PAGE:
Where Is Kansas City’s Recovery?
Whither Kansas City? According to local media outlets, the city is clearly on this rise. Millennials are moving downtown, residential developments are multiplying, and new sources of employment are entering the city. Capping it all, the Royals had a fantastic season, which was enough for the Kansas City Star to roundly praise past public subsidies for Kauffman Stadium. The story is clearly growth.
But census data paints a different picture of the metropolitan area and the city itself; a picture of falling income, rising poverty, and slow population growth. Kansas City was hit hard by the recent recession, and simply put, the city has not seen a recovery in terms of income.
Census data shows that employment is increasing in Kansas City since the recession, but total employment is still significantly below prerecession levels. That may be partially explained by lower labor force participation and fewer households. The income data is more troubling. The median household income from 2010 to 2013 is still almost $3,000 lower than it was from 2007 to 2009, not accounting for inflation. When that adjustment is made, real income has been on a continuous decline in the city since 2009.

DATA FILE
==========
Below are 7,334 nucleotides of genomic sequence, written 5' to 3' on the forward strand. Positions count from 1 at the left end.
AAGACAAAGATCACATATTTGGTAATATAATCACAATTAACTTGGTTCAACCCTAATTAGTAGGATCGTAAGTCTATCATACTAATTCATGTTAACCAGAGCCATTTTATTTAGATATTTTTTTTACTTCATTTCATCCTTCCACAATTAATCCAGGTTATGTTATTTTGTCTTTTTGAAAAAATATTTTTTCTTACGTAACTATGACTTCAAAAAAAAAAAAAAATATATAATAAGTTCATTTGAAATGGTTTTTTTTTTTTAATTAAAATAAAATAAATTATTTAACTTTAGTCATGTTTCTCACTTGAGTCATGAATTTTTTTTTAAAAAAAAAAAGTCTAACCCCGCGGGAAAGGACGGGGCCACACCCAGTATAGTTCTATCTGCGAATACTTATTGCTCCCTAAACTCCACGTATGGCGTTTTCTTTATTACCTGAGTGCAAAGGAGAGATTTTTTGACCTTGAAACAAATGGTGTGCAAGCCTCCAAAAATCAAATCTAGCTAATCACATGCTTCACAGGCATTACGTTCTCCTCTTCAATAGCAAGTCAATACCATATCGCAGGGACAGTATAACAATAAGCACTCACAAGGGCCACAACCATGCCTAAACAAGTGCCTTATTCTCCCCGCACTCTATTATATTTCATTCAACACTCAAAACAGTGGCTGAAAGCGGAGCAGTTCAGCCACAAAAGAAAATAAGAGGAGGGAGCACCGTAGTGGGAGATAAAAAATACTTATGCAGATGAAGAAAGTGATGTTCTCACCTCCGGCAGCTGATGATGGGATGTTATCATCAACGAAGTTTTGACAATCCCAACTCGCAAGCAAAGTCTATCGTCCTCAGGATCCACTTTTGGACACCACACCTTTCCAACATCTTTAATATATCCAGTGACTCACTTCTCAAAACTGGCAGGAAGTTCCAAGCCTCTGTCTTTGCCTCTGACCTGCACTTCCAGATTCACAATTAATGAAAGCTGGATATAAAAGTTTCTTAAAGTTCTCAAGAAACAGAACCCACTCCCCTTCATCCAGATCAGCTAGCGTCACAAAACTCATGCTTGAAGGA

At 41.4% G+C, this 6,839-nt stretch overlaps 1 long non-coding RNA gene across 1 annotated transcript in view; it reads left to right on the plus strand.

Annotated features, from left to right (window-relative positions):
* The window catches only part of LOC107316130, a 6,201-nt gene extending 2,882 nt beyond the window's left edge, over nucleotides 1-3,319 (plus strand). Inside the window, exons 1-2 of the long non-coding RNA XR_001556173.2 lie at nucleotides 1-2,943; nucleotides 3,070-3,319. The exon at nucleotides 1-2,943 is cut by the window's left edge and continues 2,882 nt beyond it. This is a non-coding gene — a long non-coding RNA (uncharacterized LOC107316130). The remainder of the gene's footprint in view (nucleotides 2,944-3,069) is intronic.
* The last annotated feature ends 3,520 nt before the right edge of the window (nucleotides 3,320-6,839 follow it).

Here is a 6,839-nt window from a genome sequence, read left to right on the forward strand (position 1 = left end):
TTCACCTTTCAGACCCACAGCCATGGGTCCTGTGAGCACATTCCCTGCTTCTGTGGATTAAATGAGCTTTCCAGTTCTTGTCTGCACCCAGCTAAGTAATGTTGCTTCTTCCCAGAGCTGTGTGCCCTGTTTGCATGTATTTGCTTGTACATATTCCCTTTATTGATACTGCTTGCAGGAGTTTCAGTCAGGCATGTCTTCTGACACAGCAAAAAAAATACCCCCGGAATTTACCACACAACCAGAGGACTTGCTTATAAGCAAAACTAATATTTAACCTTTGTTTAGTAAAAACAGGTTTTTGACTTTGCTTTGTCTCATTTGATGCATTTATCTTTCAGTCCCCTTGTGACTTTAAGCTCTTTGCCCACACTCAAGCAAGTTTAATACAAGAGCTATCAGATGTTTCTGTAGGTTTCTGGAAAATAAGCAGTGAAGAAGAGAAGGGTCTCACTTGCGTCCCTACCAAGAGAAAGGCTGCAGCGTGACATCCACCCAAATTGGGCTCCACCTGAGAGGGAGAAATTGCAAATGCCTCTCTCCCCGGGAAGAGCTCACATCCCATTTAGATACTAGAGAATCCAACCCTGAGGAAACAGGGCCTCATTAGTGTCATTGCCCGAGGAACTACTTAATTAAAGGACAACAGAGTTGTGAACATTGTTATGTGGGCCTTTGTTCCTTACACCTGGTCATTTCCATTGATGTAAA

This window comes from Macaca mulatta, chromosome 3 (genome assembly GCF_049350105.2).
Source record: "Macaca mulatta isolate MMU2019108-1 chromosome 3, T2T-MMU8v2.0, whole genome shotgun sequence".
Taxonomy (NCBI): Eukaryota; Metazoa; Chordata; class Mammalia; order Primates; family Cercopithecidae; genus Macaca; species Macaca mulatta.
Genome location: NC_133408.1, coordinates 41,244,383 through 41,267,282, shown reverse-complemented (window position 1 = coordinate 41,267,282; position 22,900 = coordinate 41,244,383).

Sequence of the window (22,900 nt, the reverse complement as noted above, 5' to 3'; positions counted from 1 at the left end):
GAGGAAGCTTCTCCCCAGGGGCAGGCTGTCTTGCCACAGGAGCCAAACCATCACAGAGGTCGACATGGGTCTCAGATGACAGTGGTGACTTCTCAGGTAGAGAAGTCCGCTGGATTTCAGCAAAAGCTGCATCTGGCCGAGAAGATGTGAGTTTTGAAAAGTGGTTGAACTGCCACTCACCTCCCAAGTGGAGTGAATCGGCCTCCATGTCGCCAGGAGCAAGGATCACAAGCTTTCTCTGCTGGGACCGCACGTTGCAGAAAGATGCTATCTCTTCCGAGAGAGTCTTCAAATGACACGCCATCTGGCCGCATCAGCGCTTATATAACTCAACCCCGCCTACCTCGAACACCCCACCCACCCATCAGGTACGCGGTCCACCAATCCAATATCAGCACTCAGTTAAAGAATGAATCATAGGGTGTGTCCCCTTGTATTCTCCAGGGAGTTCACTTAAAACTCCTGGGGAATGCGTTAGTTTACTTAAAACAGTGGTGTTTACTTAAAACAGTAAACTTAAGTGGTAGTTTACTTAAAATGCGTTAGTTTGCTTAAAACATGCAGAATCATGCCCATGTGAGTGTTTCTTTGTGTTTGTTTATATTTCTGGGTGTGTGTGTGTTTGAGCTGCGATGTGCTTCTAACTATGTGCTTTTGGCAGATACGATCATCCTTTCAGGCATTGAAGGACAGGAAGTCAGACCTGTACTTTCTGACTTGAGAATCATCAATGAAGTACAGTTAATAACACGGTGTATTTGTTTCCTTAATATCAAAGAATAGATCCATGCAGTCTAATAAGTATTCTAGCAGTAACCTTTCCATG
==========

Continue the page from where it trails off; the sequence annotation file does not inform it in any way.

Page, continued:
A similar trend exists in Johnson County and the metropolitan area as a whole.
The recession caused poverty levels in Kansas City and surrounding areas to spike, and they have yet to significantly recede. Poverty levels were actually higher from 2011 to 2013 than they were from 2009 to 2011 (which includes the recession). As with income, Kansas City has yet to see anything that could be described as a healthy recovery. The following chart demonstrates recent trends:
There’s plenty of excitement and optimism in Kansas City, and that’s no bad thing. But much of the excitement seems to be for prestige projects, entertainment venues, and young people in the downtown area. If that attitude allows people to forget that for most people in Kansas City there really has not been a recovery, much less a renaissance, then the optimism may be counterproductive.